Please also see Brexit: how the other half lives by Fay Young.
I will always have happy memories of Great Yarmouth. I was born there, and living just down the road in Lowestoft I went there as a child for the beach, the funfair, the Saturday market, the rollercoaster.
That was many years ago now, the late 1970s, the early 1980s. I remember a rather scrappy but lively place, its streets full of comfortable working class families like ours, with money to spend to enjoy the summer amusements. Yarmouth could hardly be mistaken for one of the well-to-do East Anglian seaside towns close by, like Southwold, Aldeburgh or Walberswick. But it had a robust character of its own, the streets leading down to the sea packed, the beaches lined with colourful windbreakers, the fairground rides full, the shops stuffed with glittering rubbish, the end-of-pier music hall host to many of the UK’s most popular old school comedians: Cannon and Ball, Rod Hull and Emu, even Morecambe and Wise from time-to-time.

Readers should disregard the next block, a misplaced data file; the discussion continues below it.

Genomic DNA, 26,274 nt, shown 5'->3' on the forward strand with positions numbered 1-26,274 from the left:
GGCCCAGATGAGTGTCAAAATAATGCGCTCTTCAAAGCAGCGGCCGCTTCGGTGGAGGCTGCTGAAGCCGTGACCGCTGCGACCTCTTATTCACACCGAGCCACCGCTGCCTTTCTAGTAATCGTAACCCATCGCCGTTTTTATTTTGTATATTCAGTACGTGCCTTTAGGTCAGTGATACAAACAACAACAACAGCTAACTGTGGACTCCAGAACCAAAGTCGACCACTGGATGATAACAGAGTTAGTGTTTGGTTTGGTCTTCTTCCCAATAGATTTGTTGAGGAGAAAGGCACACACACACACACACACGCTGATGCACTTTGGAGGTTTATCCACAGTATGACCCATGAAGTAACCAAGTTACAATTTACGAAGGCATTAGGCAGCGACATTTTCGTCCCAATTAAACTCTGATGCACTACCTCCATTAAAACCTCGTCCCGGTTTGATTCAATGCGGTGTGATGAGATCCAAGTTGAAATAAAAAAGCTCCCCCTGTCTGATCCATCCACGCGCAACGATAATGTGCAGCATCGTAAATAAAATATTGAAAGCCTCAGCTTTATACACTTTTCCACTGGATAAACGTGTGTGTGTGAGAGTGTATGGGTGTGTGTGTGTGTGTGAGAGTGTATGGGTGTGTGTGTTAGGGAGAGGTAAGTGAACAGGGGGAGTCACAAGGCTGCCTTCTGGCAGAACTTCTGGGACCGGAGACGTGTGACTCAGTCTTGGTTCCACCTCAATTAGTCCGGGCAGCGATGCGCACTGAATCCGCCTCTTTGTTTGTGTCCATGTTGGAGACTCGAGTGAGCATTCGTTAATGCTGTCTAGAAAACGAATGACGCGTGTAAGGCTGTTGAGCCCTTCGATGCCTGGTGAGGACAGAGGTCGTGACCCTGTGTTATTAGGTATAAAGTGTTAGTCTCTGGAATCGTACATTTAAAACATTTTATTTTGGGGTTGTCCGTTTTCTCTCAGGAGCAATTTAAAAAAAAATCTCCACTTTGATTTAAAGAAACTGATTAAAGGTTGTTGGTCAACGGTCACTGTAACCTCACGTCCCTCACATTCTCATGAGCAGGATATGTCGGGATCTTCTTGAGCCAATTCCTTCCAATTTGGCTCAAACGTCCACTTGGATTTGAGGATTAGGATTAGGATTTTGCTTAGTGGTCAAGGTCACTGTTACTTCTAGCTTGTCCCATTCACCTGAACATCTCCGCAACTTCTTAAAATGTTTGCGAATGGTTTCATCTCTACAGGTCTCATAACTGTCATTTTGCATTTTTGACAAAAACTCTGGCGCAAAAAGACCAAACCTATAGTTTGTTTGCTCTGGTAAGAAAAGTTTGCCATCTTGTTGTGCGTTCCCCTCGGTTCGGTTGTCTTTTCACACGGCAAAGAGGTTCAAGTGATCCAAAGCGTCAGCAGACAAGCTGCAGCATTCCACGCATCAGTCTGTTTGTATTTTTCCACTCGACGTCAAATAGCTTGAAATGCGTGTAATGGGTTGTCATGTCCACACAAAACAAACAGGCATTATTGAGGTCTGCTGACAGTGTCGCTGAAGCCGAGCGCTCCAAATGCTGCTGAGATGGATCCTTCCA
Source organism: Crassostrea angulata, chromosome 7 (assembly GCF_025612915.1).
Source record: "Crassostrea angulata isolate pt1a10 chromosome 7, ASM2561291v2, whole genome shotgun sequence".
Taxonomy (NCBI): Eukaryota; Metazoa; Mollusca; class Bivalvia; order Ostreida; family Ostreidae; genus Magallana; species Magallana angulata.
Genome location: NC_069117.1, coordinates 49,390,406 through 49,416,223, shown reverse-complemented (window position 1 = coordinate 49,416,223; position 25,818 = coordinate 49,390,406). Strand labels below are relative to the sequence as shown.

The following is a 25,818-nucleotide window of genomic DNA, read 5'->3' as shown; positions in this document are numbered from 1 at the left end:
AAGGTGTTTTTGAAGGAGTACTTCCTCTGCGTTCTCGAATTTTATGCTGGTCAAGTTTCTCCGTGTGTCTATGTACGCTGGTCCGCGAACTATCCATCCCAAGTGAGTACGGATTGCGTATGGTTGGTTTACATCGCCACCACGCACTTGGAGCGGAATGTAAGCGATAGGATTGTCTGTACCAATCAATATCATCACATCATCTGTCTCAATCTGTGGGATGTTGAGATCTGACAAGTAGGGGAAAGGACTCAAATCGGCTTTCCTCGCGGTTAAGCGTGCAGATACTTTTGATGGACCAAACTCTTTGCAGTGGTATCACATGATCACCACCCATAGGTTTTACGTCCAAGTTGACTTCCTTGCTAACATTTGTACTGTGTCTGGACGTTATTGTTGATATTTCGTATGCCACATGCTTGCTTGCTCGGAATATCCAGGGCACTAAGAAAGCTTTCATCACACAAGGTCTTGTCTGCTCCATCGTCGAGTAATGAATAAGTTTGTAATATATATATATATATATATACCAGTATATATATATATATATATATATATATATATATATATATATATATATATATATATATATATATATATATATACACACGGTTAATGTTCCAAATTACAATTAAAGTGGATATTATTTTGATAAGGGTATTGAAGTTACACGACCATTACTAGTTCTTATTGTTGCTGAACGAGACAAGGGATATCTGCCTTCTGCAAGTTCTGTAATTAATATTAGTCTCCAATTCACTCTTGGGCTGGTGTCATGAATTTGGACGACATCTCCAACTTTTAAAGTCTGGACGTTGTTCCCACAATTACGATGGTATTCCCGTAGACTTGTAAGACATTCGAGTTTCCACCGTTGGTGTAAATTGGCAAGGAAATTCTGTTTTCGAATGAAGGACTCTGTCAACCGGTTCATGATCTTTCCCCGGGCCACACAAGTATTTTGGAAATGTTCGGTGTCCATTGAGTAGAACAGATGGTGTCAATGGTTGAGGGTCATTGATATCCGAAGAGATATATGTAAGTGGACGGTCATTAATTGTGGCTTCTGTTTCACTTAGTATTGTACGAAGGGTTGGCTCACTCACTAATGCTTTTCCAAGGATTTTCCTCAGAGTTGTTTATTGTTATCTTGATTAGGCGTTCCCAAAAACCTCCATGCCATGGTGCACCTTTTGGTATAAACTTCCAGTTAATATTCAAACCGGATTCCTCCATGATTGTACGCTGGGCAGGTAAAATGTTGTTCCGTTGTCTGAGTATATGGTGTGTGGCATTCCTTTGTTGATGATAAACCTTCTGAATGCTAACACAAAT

Times have changed. When we used to go to Yarmouth it was beginning to struggle with the disintegration of the fishing industry on which its prosperity had been based. But it has been in sharp, severe decline now for decades, allowed to decay, without anyone paying too much attention, like a somewhat gaudy wedding cake left out in the rain.
But with Brexit Yarmouth and towns like it are news. More than 70% of the town’s electorate voted to leave the European Union, one of the highest margins even amongst Britain’s depressed towns.
During a brief holiday back in East Anglia I visited Yarmouth for the first time in many years the other day to see for myself why that might be so, with a camera. I can recall the town when it was a chaotic but cheerful place. Now, it seems, there is not so much cheer.